By Jesse Medina
Secrets Behind Closed Doors is a book dedicated to dealing with some of the most common, and most serious, problems facing Christians today. Written by David Ray, a man with years and years of experience counseling those who struggle with these issues, Ray dives in providing hope and help to others.
But, he falls short.
The book is poorly written and even more poorly organized. Each chapter is dedicated to an issue (Homosexuality, Pornography, Co-Habitation, etc.) with a short story of someone who found themselves dealing with that particular issue. From there, Ray leads into 6 or 7 “Guidebook Answers” insights from his experience.
The problem is that Ray’s insights are overly-simplistic. It is difficult to imagine these “Guidebook Answers” (the very name of which seem to betray their actual helpfulness from the get-go) being put into practice and creating long-term genuine healing. Life is simply too messy, too complex to be able to be adequately addressed through six or seven nuggets of self-help advice. If anything, they are the most entry-level steps for someone to take as they very first begin their path to recovery. But don’t expect to gain much if you’ve been at your recovery process for very long.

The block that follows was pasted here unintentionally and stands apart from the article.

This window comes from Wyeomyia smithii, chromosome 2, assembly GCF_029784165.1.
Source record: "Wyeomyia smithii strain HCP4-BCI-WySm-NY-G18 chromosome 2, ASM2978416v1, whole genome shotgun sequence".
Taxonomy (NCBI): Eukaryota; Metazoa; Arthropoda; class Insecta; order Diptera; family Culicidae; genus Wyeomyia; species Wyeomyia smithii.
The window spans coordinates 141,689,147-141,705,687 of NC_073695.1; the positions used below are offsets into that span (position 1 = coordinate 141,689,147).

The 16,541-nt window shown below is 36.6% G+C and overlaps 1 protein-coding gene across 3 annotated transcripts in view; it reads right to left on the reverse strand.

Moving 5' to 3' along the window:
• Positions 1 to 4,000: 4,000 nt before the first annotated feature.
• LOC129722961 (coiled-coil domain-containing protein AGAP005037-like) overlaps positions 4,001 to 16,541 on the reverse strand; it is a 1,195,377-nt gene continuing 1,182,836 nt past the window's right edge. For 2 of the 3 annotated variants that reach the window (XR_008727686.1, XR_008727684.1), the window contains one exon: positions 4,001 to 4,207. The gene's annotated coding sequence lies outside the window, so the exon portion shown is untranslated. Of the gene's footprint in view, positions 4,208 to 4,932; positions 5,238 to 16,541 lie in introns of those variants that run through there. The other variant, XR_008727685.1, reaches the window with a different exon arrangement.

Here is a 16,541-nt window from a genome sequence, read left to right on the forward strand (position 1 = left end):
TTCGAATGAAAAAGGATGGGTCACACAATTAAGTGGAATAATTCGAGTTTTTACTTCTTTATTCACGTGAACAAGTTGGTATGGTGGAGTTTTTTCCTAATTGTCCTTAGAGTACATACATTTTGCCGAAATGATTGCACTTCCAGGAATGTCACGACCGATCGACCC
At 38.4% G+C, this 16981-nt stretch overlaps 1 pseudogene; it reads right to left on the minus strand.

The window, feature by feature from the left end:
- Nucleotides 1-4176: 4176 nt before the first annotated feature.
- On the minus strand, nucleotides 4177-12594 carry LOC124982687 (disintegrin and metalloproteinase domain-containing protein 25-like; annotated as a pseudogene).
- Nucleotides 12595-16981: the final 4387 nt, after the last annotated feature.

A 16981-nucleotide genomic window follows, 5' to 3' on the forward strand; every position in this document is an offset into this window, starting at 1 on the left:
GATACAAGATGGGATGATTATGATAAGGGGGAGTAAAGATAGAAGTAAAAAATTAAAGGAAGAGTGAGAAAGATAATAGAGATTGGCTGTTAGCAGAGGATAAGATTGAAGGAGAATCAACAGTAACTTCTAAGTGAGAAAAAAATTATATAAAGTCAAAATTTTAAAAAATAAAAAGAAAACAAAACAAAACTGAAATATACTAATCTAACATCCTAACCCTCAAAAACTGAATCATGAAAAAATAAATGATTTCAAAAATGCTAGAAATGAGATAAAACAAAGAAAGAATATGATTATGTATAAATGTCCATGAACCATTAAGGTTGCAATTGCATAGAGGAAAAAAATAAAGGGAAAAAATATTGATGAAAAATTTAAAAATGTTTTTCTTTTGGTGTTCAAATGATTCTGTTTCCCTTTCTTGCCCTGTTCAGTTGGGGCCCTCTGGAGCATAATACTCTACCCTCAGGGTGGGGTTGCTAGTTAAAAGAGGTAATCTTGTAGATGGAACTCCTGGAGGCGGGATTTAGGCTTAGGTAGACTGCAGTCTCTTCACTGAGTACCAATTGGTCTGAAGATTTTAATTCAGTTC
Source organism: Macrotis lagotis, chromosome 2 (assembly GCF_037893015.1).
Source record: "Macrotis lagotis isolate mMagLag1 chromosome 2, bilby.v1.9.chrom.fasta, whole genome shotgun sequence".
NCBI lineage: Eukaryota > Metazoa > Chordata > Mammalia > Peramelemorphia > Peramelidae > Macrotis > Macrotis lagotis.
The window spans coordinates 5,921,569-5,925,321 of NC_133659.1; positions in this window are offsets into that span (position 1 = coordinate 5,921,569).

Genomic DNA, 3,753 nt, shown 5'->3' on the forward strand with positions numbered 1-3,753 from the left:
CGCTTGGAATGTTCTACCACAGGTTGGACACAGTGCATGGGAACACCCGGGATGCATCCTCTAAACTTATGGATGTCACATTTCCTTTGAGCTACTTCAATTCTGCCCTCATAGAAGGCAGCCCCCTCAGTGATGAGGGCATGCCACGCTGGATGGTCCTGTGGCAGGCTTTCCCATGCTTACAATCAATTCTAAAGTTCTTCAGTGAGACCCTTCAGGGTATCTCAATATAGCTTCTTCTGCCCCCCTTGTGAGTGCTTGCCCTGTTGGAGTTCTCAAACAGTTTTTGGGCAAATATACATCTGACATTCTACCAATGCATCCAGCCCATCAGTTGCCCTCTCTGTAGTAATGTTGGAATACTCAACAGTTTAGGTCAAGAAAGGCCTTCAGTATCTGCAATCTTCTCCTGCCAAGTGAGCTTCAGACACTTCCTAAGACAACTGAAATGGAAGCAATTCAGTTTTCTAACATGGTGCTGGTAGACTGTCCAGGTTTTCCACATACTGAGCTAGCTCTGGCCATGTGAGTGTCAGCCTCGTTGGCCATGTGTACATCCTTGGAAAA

After “Guidebook Answers” there is often (but not always) additional thoughts/insights not covered in that section before getting to the “A.P.S.” (Author’s Post Script). Each A.P.S contains a “Discussion Room” which is really a series of statements that the reader is asked to rate either true or false…but no guide or discussion or even an idea of whether the reader is right or not before ending with a prayer from the author for the reader/those struggling with the issue-at-hand; a fact which necessarily alienates the troubled reader from the expert author.
While the overall content of the book may be helpful for some (I suspect it will only be so for those who are in the very beginning stages of addressing their issues; otherwise Ray is saying nothing new or noteworthy), readers may get lost in the jumble of content. This book has serious content organizations problems.
I don’t mean to diminish the potential helpfulness of the book and if you struggle with one or more of the issues addressed in the book, you may benefit from it, but if you do end up reading it, be prepared to slosh through content that may or may not apply and to deal with poor organization, mediocre writing and unfinished stories.
Jesse is an old soul who loves to read, write, and talk theology and believes most things are better while smoking a cigar. You can read more of his thoughts at his blog, Now But Not Yet.